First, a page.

Wednesday, March 14, 2007

it's 1AM... I should be sleeping, but the servers died.... 8(

this is the uncooked stream of thoughts written at 1AM in the morning... please excuse the length and random direction of thought...


Doc Searls is looking for a "commons" which he feels is missing. He wrote it up in a piece entitled Mashing Up a Commons, in Linux Journal. The key point for me is this quote:

But many blogs together do not comprise a commons. Blogs are private and commons are public. Many blogs are like many silos. Together they are not a farm. Nor are they public parks or plazas.

Given the current state of technology, especially the read-only nature of the web, I'd say he's right.

We can do things to change that, however. Some require radical "boil the ocean" level coding (such as adding provisions to allow adding external annotation of a web page), others are more practical.

We can't go back to the golden age before spam... so just blanket read-write pages are out for good, at least in public. The next best thing is to try to make something workable out of the massive capacity we have for one-way publishing of pages.

The web works by making external links to documents. Google and others then attempt to distill value from these links by various clever methods. The system at present is however, one dimensional. Any given page is iteratively given a value (PageRank in the Google universe), to help determine which pages are worthy.

The single dimensional ranking has proven to be surpisingly useful in many cases, but has no value in helping to solve the problem of the missing commons. A more powerful set of expressions are necessary to help enable discourse, and conversation than the simple popularity contest of rank.

.... pause to check on servers....

A true public commons is a space to hold a conversation. The textual nature of blogging, and the need to write everything out, is severly limiting for many reasons.

There are many aspects of a face to face conversation that are lacking in online documents. One does not hear the intonation or emotional cues of the author. We've evolved smileys and other devices to partially get around things, but it's still an issue. (I never write emails about things that involve potential conflict, always opting for the telephone instead)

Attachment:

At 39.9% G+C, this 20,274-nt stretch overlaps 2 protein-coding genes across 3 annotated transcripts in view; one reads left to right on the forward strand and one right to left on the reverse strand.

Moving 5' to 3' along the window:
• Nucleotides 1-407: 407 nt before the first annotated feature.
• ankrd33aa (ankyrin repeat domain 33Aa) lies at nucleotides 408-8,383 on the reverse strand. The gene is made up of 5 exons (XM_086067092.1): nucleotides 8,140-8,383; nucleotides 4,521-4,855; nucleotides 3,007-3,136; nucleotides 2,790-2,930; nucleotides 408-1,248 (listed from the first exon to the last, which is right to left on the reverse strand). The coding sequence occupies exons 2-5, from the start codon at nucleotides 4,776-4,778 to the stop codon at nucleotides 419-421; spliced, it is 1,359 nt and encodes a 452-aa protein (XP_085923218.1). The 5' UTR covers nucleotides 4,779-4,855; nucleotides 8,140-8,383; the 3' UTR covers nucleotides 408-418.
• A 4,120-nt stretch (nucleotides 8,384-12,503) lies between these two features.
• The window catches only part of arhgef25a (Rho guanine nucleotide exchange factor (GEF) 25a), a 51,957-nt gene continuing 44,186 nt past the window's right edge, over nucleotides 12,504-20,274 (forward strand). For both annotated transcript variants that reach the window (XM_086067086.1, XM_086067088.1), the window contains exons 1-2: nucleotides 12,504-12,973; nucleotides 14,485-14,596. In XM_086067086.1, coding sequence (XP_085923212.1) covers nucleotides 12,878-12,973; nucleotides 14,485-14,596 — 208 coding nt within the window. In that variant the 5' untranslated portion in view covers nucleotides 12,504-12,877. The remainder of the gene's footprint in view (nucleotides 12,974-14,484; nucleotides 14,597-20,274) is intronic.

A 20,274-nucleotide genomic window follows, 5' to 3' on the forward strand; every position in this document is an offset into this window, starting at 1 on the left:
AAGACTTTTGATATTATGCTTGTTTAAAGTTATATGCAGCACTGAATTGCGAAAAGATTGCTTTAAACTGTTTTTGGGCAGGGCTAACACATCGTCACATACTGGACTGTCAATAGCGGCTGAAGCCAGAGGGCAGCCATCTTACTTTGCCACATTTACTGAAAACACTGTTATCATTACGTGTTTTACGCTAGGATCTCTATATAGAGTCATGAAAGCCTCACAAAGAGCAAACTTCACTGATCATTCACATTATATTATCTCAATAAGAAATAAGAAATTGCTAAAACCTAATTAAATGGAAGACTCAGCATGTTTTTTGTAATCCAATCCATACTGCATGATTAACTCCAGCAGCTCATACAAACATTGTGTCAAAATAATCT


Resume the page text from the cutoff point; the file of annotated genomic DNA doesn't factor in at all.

You can't simply mark up a web page with blogging tools. There's no way to highlight a section, and add a note, as you can with paper.

There's no way to just simply say "I agree" with something, without firing up the blog, and doing a bit of writing.

There's no way to hint to the search engines that something is interesting, insightful, funny, wrong, dangerous, or spam.

it goes on and on....

We need a way to make all these little assertions, and to tie our reputation to them. I'm open for any and all ideas to make that happen.

.... more server checking.... backup almost done ...

One of the reasons blogs really took off is because they have an embedded reputation mechanism. Only the owner(s) of a blog can write to it. This has the net effect of giving each and every post an assertion of the owners identity and reputation. It worked well enough to get network effects going, which then lead the toolmakers to help reduce the friction, and things worked nicely for a while.

Blog posts are text with embedded reputation. There are people and search engines that collect and categorize them into useable collections.

Imagine being able to add your own set of data to any given web page, file, photo, movie, or decernable chunk of data.

What's really needed here is a working system for meta-data. Since the potential value is much higher, the need for some form of reputation embedded is absolute.


I'm tired... I hope some of that makes sense...

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